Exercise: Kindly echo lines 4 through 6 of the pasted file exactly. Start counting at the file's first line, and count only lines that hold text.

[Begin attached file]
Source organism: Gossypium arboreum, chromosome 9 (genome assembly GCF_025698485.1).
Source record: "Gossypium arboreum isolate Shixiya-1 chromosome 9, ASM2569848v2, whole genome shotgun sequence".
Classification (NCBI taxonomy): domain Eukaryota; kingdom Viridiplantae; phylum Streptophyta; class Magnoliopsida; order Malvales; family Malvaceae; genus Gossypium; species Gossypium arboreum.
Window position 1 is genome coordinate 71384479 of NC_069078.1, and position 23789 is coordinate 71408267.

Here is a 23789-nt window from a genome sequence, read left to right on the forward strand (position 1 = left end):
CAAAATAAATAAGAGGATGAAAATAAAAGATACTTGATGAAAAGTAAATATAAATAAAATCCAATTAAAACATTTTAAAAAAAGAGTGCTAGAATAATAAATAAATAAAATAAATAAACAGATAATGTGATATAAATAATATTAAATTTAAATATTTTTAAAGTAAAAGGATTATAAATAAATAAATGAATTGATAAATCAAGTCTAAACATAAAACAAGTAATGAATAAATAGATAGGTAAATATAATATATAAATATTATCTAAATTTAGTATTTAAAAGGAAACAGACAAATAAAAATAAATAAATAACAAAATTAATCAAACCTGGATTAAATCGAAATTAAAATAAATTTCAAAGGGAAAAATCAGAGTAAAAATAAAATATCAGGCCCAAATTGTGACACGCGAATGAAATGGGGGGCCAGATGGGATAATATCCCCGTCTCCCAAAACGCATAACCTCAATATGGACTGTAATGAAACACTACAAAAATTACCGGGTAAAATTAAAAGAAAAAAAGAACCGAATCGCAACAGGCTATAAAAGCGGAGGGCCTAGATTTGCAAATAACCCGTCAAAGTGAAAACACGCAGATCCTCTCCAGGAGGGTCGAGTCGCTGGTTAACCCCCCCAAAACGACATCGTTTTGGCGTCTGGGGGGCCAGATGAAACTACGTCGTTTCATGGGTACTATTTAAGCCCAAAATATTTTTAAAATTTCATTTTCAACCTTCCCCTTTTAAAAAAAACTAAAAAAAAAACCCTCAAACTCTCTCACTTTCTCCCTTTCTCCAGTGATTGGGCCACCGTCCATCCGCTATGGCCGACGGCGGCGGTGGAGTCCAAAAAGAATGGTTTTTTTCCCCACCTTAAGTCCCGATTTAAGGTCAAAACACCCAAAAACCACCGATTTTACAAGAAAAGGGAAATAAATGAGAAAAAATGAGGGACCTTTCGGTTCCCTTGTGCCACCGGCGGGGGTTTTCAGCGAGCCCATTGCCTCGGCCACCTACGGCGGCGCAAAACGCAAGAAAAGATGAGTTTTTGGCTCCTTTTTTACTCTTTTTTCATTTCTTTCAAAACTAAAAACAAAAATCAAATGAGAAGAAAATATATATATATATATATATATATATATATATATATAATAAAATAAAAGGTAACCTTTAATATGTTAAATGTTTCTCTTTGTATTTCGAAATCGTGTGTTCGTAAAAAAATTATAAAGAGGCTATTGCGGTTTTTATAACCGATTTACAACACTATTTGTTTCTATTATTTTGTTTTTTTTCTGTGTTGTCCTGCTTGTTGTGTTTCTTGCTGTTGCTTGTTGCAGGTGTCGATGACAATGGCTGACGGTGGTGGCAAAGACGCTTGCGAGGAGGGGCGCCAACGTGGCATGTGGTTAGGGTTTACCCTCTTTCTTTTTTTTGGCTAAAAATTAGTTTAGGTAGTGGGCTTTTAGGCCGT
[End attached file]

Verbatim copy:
Window position 1 is genome coordinate 71384479 of NC_069078.1, and position 23789 is coordinate 71408267.

Here is a 23789-nt window from a genome sequence, read left to right on the forward strand (position 1 = left end):
CAAAATAAATAAGAGGATGAAAATAAAAGATACTTGATGAAAAGTAAATATAAATAAAATCCAATTAAAACATTTTAAAAAAAGAGTGCTAGAATAATAAATAAATAAAATAAATAAACAGATAATGTGATATAAATAATATTAAATTTAAATATTTTTAAAGTAAAAGGATTATAAATAAATAAATGAATTGATAAATCAAGTCTAAACATAAAACAAGTAATGAATAAATAGATAGGTAAATATAATATATAAATATTATCTAAATTTAGTATTTAAAAGGAAACAGACAAATAAAAATAAATAAATAACAAAATTAATCAAACCTGGATTAAATCGAAATTAAAATAAATTTCAAAGGGAAAAATCAGAGTAAAAATAAAATATCAGGCCCAAATTGTGACACGCGAATGAAATGGGGGGCCAGATGGGATAATATCCCCGTCTCCCAAAACGCATAACCTCAATATGGACTGTAATGAAACACTACAAAAATTACCGGGTAAAATTAAAAGAAAAAAAGAACCGAATCGCAACAGGCTATAAAAGCGGAGGGCCTAGATTTGCAAATAACCCGTCAAAGTGAAAACACGCAGATCCTCTCCAGGAGGGTCGAGTCGCTGGTTAACCCCCCCAAAACGACATCGTTTTGGCGTCTGGGGGGCCAGATGAAACTACGTCGTTTCATGGGTACTATTTAAGCCCAAAATATTTTTAAAATTTCATTTTCAACCTTCCCCTTTTAAAAAAAACTAAAAAAAAAACCCTCAAACTCTCTCACTTTCTCCCTTTCTCCAGTGATTGGGCCACCGTCCATCCGCTATGGCCGACGGCGGCGGTGGAGTCCAAAAAGAATGGTTTTTTTCCCCACCTTAAGTCCCGATTTAAGGTCAAAACACCCAAAAACCACCGATTTTACAAGAAAAGGGAAATAAATGAGAAAAAATGAGGGACCTTTCGGTTCCCTTGTGCCACCGGCGGGGGTTTTCAGCGAGCCCATTGCCTCGGCCACCTACGGCGGCGCAAAACGCAAGAAAAGATGAGTTTTTGGCTCCTTTTTTACTCTTTTTTCATTTCTTTCAAAACTAAAAACAAAAATCAAATGAGAAGAAAATATATATATATATATATATATATATATATATATATAATAAAATAAAAGGTAACCTTTAATATGTTAAATGTTTCTCTTTGTATTTCGAAATCGTGTGTTCGTAAAAAAATTATAAAGAGGCTATTGCGGTTTTTATAACCGATTTACAACACTATTTGTTTCTATTATTTTGTTTTTTTTCTGTGTTGTCCTGCTTGTTGTGTTTCTTGCTGTTGCTTGTTGCAGGTGTCGATGACAATGGCTGACGGTGGTGGCAAAGACGCTTGCGAGGAGGGGCGCCAACGTGGCATGTGGTTAGGGTTTACCCTCTTTCTTTTTTTTGGCTAAAAATTAGTTTAGGTAGTGGGCTTTTAGGCCGT